Craig Burd

Assistant Professor
Faculty

 

Research Interests

Steroid hormones signal throughout the body to regulate various physiological processes.  These steroids interact with proteins called nuclear receptors that act as transcription factors to bind DNA and initiate a cascade of events leading to the activation or repression of target genes.  The process of turning on nuclear steroid receptors is tightly controlled through a variety of molecular mechanisms.  These mechanisms of control are frequently deregulated in cancers, most notably breast and prostate.  My group focuses on understanding these molecular mechanisms which govern receptor activity and delineating how these processes are deregulated in cancer.

Endocrine Disruptors

A particular interest of my group is the potential of environmental compounds known as endocrine disruptors to influence estrogen receptor activity.  Estrogens are steroids that are able to activate the estrogen receptor.  Both man-made, industrial chemicals, such as bisphenol A, and naturally occurring plant compounds found in our diet are able to mimic estrogens and activate the estrogen receptor.  Nonetheless, activation of the receptor by these environmental compounds is not equivalent to activation by estrogen (estradiol).  One aim of my group is to understand how the receptor differentiates activation by estradiol from activation by an endocrine disruptor such as bisphenol A.

Exposure to environmental estrogens during early life can reprogram the mammary gland increasing the potential for cancer development in adulthood.  This phenomenon represents a window of susceptibility during development in which estrogenic exposures may carry increased risks. The pathology associated with these windows of susceptibility usually present well after the exposure and suggests permanent and epigenetic alteration to the affected tissues.  My group is interested in understanding the mechanistic pathways by which environmental compounds may initiate epigenetic changes in the mammary gland that lead to altered morphology and an increased risk of breast cancer.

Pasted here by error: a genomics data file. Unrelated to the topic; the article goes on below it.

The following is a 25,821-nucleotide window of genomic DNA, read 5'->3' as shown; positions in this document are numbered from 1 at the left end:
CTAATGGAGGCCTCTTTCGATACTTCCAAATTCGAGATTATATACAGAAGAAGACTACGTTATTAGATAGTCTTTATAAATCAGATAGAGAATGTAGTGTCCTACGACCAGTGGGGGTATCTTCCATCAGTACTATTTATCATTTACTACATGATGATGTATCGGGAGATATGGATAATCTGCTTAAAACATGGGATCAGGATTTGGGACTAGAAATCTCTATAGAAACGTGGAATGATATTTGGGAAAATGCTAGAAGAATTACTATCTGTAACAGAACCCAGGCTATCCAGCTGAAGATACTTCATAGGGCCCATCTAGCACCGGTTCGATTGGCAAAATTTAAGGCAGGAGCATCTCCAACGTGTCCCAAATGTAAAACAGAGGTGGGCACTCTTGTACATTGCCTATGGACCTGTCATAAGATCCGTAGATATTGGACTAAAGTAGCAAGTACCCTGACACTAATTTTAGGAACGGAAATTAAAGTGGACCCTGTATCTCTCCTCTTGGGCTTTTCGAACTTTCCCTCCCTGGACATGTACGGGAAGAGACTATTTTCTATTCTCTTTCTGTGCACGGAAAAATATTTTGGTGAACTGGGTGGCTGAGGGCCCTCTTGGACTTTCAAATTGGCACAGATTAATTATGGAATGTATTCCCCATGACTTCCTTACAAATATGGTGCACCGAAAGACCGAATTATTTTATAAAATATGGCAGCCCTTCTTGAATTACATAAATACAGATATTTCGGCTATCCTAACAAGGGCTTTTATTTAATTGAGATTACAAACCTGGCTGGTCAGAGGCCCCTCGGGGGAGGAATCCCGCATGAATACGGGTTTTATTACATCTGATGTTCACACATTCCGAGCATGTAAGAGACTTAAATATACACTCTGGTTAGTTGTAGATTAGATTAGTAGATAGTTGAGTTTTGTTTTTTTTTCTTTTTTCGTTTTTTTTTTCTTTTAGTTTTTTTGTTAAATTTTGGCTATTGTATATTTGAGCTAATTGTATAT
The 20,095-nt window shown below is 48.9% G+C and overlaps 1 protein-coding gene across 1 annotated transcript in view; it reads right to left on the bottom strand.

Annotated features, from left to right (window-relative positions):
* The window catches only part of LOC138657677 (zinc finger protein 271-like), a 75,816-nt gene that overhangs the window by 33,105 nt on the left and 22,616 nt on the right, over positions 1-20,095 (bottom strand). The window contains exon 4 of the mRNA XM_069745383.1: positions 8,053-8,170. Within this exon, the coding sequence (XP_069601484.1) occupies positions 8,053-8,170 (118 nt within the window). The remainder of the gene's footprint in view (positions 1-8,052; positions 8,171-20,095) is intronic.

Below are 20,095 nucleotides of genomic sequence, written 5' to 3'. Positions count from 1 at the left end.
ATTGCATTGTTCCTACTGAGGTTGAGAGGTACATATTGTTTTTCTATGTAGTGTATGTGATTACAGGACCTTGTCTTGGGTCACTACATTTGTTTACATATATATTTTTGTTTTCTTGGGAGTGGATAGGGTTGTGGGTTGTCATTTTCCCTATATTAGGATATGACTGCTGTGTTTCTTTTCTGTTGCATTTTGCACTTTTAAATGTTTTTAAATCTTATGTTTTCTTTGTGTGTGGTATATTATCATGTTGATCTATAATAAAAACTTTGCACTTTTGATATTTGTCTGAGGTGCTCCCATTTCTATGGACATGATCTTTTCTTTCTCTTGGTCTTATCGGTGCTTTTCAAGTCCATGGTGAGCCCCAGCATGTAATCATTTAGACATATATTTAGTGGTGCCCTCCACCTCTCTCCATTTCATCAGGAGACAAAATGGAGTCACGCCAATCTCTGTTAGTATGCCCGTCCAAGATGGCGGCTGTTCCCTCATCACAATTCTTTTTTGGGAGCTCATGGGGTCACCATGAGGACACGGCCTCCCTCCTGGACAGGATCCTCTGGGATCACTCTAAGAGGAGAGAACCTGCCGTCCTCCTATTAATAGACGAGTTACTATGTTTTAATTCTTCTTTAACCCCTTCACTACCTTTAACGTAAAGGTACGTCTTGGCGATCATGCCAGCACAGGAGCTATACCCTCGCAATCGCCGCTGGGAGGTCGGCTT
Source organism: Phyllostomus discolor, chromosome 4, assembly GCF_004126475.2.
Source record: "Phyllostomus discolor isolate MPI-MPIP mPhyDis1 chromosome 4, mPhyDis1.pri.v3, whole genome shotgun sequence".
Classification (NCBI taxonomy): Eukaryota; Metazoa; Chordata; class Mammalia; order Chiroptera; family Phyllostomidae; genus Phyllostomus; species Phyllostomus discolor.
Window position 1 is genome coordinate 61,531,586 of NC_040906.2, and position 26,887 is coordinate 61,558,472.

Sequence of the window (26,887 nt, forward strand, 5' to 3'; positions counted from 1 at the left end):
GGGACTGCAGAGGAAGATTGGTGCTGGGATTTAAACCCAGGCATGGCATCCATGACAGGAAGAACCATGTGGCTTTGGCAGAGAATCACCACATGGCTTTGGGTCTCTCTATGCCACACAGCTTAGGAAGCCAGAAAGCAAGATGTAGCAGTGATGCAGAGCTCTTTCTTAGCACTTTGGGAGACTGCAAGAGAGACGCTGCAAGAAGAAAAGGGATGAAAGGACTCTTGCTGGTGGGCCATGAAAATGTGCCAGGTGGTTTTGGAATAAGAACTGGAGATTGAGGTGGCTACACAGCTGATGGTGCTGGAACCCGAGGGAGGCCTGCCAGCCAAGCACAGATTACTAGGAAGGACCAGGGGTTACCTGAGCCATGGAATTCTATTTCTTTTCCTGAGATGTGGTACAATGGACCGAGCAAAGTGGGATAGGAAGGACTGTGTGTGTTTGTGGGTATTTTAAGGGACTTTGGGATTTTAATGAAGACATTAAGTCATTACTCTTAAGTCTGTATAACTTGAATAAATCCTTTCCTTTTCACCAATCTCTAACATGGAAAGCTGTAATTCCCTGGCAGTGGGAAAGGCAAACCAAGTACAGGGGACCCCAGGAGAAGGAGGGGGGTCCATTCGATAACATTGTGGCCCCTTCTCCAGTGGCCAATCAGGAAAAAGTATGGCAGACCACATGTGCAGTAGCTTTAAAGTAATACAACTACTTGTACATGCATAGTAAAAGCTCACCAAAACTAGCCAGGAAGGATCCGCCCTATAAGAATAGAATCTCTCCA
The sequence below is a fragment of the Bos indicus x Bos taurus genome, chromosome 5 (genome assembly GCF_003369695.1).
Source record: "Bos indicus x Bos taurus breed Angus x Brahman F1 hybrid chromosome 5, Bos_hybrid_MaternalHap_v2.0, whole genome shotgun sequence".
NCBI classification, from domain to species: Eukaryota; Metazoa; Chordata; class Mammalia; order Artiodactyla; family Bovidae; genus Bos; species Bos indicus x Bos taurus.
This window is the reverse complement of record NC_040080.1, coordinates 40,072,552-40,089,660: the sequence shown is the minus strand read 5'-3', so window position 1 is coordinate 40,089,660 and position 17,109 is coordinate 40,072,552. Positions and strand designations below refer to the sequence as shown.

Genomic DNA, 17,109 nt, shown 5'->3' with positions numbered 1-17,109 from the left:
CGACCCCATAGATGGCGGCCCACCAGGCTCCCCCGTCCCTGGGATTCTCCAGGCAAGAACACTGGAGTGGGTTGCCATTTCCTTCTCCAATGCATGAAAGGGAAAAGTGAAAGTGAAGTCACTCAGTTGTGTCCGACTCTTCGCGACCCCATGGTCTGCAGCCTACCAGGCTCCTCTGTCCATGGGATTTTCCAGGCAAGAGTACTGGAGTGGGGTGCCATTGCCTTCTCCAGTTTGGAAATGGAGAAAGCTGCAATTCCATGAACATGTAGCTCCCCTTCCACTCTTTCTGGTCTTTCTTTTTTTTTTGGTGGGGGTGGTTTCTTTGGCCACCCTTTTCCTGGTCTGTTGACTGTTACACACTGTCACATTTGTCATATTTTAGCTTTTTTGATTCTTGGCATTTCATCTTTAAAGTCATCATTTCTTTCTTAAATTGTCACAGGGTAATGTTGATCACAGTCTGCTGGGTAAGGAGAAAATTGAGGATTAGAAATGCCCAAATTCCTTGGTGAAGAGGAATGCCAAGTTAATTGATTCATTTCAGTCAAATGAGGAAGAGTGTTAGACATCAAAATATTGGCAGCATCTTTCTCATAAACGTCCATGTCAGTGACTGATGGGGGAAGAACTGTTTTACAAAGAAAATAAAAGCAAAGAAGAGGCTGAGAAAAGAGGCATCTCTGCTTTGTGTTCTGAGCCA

Normal mammary gland vs. mammary gland exposed to BPA

Estrogenic control of breast cancer proliferation

A second area of interest in my group is aimed at understanding how the estrogen receptor controls proliferation of breast cancer.  The majority of breast cancers rely on estrogen receptor activity for growth and survival. For this reason, patients receive hormone therapy aimed at inhibiting the estrogen receptor.  While initially effective, cancers eventually reactivate the estrogen receptor even in the presence of these hormone therapies.  My lab would like to identify novel downstream targets of the estrogen receptor that control proliferation as potential therapeutic targets for therapy relapsed disease.  One potential target is GREB1, a gene whose expression is highly upregulated upon estrogen receptor activation.  Previous studies have shown that GREB1 can regulate estrogen-dependent proliferation, yet the molecular mechanism behind this control is unknown. In the lab, we are actively investigating the molecular actions of this protein.

Estrogen in melanoma

Several lines of evidence suggest that estrogen action may play a protective role against melanoma development.  For instance, men are more likely to be diagnosed and die of the disease.  Furthermore, loss of estrogen receptor beta expression correlates with increase disease progression and lower survival.  My group is using both mouse models and mammalian cell culture approaches to understand how estrogen receptor beta activity may protect melanocytes from cancer initiation.

 

Laboratory Personnel

Craig Burd's Lab Staff

From Left to Right:  Craig Burd, Claire Kovalchin (UG), Alexander Young (UG), Nanditha Ravichandran (UG), Clarissa Wormsbaecher (GS), Corinne Haines (GS).  UG-undergraduate student GS-graduate student.

Current Lab Members

Corinne Haines

 
 
 
   Corinne Haines
 
   Graduate Student
 
   Corinne.haines@osumc.edu